Dueling Fools: Whole Foods Bull

Let's get this out of the way right now: I'm not going to try to convince you that Stock Advisor pick Whole Foods (Nasdaq: WFMI  ) is cheap. It isn't. But you know what? That shouldn't bother you.

You get what you pay for
Most often, the best we investors can do is to buy stocks that offer growth at a reasonable price. That's what we have with Whole Foods:

Metric

Kroger

Safeway

SUPERVALU

Whole Foods

EV-to-EBITDA

7.6

8.2

10.1

12.7

Source: Capital IQ, a division of Standard & Poor's.

Why compare on the basis of enterprise value-to-EBITDA? Thanks to years of losses, grocers now employ wildly different capital structures. Using EBITDA discounts the effect of non-operating expenses such as interest and taxes. That, in turn, provides a truer picture of how expensive Whole Foods' stock really is.

What real growth looks like
Here, it's pretty clear that Whole Foods is the premium supplier. But I'd say the premium is well-deserved. See how each grocer has grown EBITDA over the last three years:

Metric

Kroger

Safeway

SUPERVALU

Whole Foods

EBITDA growth

6.1%

0.7%

21.5%

20.3%

Source: Capital IQ.

See what I mean? Whole Foods is at least on par with SUPERVALU (NYSE: SVU  ) and tramples both Kroger (NYSE: KR  ) and Safeway (NYSE: SWY  ) . But the story gets better when you look at the balance sheets:

Metric

Kroger

Safeway

SUPERVALU

Whole Foods

Cash & inv.

$189.3 mil

$436.2 mil

$275.0 mil

$148.0 mil

Total debt

$7,042.0 mil

$5,219.4 mil

$8,571.0 mil

$3.0 mil

Total locations

2,468

1,761

2,500

195

Source: Capital IQ.

A green-field opportunity
Pretty startling, isn't it? While its primary competitors -- especially SUPERVALU -- are deeply leveraged with huge store networks, Whole Foods is still in its relative infancy.

That won't last. During 2006, the U.S. market for organic foods grew to $3.7 billion, more than double what it was in 2000, and 30% greater than 2005's total.

Longer-term, the American Organic Trade Association expects average annual growth of 11% through 2025. With Wild Oats (Nasdaq: OATS  ) about to be subsumed in a $565 million deal, I expect Whole Foods to capture the bulk of that revenue.

Green is still the color of money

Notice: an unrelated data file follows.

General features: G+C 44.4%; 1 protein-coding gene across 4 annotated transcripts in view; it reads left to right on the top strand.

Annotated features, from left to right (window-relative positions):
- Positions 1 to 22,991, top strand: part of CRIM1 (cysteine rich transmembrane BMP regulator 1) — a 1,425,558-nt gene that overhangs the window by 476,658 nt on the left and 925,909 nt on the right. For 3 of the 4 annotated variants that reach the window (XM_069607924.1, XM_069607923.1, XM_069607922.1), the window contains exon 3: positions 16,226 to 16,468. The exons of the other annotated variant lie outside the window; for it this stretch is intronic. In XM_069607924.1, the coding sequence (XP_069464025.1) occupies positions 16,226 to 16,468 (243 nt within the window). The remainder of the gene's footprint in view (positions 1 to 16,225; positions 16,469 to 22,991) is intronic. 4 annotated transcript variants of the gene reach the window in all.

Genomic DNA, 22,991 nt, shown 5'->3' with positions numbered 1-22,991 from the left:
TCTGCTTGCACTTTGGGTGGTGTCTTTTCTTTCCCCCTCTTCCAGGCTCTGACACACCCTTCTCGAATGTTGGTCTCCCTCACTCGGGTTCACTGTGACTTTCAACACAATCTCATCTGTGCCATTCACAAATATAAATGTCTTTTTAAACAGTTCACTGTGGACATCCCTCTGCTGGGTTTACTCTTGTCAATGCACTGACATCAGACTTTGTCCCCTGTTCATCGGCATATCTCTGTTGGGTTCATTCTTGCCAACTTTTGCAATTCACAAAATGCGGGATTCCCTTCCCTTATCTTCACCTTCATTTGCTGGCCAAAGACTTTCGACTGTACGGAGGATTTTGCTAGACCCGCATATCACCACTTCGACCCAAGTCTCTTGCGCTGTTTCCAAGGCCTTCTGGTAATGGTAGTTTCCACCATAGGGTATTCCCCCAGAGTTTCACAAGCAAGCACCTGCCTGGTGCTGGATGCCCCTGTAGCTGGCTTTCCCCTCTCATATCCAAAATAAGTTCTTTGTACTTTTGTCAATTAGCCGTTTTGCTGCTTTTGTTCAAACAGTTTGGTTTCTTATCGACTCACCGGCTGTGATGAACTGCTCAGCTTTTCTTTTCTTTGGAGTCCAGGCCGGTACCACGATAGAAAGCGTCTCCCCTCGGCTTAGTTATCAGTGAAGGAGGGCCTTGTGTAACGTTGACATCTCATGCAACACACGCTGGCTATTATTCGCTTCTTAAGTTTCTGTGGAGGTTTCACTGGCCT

Which brings me, finally, to the valuation. Whole Foods probably won't continue to grow EBITDA at 20% per year. Fortunately, investors don't need it to. Remember, this stock trades for just 12.7 times trailing EBIDTA. Unless growth drops to 10% tomorrow -- and it won't -- there's a decent margin of safety here for investors who buy now.

Indeed, investors are buying now, including championship stock-picker Bob Smith of the T. Rowe Price Growth Stock fund. I'm guessing that he and others see what I see: a proven market leader, led by a very Foolish CEO, with a valuation that offers predictable growth at a reasonable price. In investing, that's about as good as it gets.

You're not done with this Duel yet! Go back and read the other arguments, then vote for the winner!

Whole Foods is a Stock Advisor pick. Discover more market-beating stocks from Tom and David Gardner with a free 30-day trial subscription.

Fool contributor Tim Beyers, ranked 1,272 out of more than 25,000 in our Motley Fool CAPS investor-intelligence database, wonders when Taco Bell will go organic. Hey, if junk food works for Warren Buffett. ... Tim didn't own shares in any of the companies mentioned in this story at the time of publication. All of Tim's portfolio holdings can be found at his Fool profile. His thoughts on Foolishness and investing may be found in his blog. The Motley Fool's disclosure policy prefers muesli to granola and Birkenstocks to Crocs.


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